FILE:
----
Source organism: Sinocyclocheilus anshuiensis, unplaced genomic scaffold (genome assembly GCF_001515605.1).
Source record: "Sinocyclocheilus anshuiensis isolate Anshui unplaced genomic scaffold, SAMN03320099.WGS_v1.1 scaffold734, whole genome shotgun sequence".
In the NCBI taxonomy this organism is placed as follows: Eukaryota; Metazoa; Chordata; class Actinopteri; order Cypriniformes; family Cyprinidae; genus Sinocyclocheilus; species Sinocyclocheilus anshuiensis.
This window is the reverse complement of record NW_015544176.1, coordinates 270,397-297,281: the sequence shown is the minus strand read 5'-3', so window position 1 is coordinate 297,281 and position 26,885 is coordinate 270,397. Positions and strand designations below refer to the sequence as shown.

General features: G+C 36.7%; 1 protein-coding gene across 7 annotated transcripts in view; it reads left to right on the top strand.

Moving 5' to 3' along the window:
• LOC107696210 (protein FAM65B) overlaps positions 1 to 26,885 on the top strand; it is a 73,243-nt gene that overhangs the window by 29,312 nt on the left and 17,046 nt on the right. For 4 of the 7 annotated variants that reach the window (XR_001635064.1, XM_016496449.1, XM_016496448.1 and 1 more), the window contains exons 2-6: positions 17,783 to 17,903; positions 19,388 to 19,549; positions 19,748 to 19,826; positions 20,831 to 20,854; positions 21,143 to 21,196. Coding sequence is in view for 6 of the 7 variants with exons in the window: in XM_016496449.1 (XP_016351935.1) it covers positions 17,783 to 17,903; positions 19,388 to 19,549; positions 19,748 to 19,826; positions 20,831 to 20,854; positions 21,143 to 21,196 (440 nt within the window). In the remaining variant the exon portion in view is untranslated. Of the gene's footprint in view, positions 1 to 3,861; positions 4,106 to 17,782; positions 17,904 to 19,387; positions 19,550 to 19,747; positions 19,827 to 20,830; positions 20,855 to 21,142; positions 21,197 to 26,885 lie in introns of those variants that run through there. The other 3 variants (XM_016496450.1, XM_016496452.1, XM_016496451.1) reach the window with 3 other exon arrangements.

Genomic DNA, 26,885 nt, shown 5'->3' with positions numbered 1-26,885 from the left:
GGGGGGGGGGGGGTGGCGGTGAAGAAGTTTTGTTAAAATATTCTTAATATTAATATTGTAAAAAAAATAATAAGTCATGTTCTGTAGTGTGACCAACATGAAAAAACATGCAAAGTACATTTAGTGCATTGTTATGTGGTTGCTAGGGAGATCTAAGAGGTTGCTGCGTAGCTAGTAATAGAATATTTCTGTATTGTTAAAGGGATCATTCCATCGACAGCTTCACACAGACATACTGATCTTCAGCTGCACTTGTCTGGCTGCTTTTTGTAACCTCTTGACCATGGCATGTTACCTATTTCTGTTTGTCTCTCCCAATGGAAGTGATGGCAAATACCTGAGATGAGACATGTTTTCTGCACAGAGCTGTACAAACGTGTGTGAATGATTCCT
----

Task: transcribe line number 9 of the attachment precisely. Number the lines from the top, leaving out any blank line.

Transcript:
GGGGGGGGGGGGGTGGCGGTGAAGAAGTTTTGTTAAAATATTCTTAATATTAATATTGTAAAAAAAATAATAAGTCATGTTCTGTAGTGTGACCAACATGAAAAAACATGCAAAGTACATTTAGTGCATTGTTATGTGGTTGCTAGGGAGATCTAAGAGGTTGCTGCGTAGCTAGTAATAGAATATTTCTGTATTGTTAAAGGGATCATTCCATCGACAGCTTCACACAGACATACTGATCTTCAGCTGCACTTGTCTGGCTGCTTTTTGTAACCTCTTGACCATGGCATGTTACCTATTTCTGTTTGTCTCTCCCAATGGAAGTGATGGCAAATACCTGAGATGAGACATGTTTTCTGCACAGAGCTGTACAAACGTGTGTGAATGATTCCT